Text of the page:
Brussels-The European Union has been watching with concern the developments in Turkey, especially after the declared state of emergency following an attempted coup last week.
EU has called on Ankara to respect under any circumstances the rule of law, human rights and fundamental freedoms, including the right of all individuals concerned to a fair trial,” foreign affairs chief Federica Mogherini and enlargement commissioner Johannes Hahn said in a joint statement.
They slammed as “unacceptable” the sacking or suspension of tens of thousands of people in the education system, judiciary and the media.
The Turkish government would also suspend the implementation of a key European rights convention under the state of emergency.
Mogherini and Hahn said in their statement, “This declaration comes in the wake of the recent unacceptable decisions on the education system, judiciary and the media,” referring to mass dismissals and arrests of people in the mentioned institutions in Turkey following the coup.
Following the failed coup, Turkish authorities have taken into custody over 10,000 suspects and sacked nearly 50,000 alleged sympathizers in state offices.
Erdogan announced the state of emergency — Turkey’s first since 2002 — following a lengthy meeting with his national security team on Wednesday. The Turkish government started implementing a three-month state of emergency on the same day.
He said the emergency measures would allow the country to be cleared of “terrorists” allegedly linked to US-based opposition figure Fethullah Gulen, whom Erdogan says is behind the failed coup.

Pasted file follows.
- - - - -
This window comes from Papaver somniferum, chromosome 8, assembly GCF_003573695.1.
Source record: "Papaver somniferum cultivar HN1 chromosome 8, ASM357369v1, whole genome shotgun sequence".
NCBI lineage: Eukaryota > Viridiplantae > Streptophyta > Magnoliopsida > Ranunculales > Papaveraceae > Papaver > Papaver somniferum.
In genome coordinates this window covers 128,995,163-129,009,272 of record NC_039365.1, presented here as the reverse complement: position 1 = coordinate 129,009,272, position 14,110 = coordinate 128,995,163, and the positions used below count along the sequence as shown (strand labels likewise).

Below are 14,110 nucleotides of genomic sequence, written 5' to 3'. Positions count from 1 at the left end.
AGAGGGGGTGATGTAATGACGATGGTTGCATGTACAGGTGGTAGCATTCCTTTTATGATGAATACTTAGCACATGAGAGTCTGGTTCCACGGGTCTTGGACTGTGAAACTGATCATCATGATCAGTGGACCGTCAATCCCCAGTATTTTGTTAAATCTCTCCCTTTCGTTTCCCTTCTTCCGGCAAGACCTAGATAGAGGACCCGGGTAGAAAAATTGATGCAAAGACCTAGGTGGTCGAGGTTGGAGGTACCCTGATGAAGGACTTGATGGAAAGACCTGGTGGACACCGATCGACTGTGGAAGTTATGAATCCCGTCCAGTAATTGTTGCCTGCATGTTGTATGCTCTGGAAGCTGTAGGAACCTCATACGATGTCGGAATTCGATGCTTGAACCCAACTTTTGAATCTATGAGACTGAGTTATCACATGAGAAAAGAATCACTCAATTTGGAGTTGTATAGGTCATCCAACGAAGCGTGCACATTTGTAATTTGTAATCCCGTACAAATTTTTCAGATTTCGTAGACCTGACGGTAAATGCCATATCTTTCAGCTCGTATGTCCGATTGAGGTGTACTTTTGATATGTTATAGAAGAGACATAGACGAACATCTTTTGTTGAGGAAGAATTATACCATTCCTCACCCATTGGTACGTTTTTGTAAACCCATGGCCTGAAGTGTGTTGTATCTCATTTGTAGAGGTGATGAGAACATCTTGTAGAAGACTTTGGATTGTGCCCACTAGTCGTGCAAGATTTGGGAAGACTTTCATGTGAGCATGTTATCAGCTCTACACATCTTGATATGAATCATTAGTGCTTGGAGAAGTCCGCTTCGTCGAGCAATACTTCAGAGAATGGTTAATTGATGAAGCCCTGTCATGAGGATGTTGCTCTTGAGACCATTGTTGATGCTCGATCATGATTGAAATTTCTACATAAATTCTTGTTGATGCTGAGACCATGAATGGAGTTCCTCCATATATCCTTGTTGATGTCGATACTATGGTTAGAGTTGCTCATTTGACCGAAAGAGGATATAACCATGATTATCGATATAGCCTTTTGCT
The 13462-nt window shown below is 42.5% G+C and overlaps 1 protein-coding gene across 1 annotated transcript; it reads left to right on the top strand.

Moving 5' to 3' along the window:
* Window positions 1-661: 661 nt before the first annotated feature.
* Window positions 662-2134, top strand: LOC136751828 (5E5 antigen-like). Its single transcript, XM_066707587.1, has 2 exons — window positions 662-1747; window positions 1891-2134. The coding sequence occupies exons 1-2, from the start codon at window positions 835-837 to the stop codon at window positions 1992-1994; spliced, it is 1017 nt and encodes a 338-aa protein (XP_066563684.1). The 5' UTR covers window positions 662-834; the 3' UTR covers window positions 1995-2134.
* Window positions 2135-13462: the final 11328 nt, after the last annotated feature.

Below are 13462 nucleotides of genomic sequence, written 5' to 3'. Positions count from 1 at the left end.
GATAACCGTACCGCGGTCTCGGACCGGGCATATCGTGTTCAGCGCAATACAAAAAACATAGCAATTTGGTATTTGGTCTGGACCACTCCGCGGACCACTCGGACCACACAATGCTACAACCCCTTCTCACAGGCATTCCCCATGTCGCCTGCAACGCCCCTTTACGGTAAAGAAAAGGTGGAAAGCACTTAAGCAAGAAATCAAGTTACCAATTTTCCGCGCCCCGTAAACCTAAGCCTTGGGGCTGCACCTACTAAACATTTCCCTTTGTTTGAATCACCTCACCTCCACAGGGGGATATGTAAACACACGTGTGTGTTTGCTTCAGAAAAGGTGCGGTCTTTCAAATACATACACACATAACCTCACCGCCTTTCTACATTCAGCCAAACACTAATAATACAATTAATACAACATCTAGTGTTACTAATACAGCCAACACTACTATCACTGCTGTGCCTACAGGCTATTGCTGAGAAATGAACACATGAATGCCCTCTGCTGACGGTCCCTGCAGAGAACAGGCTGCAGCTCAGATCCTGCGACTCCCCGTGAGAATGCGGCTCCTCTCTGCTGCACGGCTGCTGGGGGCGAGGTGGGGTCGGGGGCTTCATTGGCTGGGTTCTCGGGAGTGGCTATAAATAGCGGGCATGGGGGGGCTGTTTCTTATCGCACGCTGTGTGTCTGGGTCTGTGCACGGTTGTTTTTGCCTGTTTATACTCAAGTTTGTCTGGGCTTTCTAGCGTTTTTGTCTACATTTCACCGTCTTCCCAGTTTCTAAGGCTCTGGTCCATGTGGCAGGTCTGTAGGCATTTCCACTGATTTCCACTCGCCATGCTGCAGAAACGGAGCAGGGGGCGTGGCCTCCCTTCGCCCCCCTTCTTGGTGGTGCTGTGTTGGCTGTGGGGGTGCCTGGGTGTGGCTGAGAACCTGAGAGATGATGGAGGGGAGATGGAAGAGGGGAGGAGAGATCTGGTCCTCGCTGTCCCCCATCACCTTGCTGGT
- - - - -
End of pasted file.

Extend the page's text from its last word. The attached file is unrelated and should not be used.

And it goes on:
Gulen, however, has dismissed the accusation as “ridiculous,” denying any involvement in the putsch.
The declaration of State of Emergency gives the executive far reaching powers to govern by decree, the EU statement said. Under the terms of the Turkish Constitution, core fundamental rights shall be inviolable even in the State of Emergency.
President Erdogan stated that the measure will in no way affect democracy, the rule of law or fundamental freedoms. The EU hoped that will keep his, and that the authorities will act with restraint, as outlined clearly by the European Union in the Council conclusions on 18 July. Any temporary suspension of the European Convention of Human Rights needs to follow the rules foreseen for such a derogation.
The EU confirmed that it will continue to monitor the situation very closely, including the practical implications of the State of Emergency. “We expect the parliament and all forces represented in the democratic institutions of the country to play their constitutional role at full,” the statement added.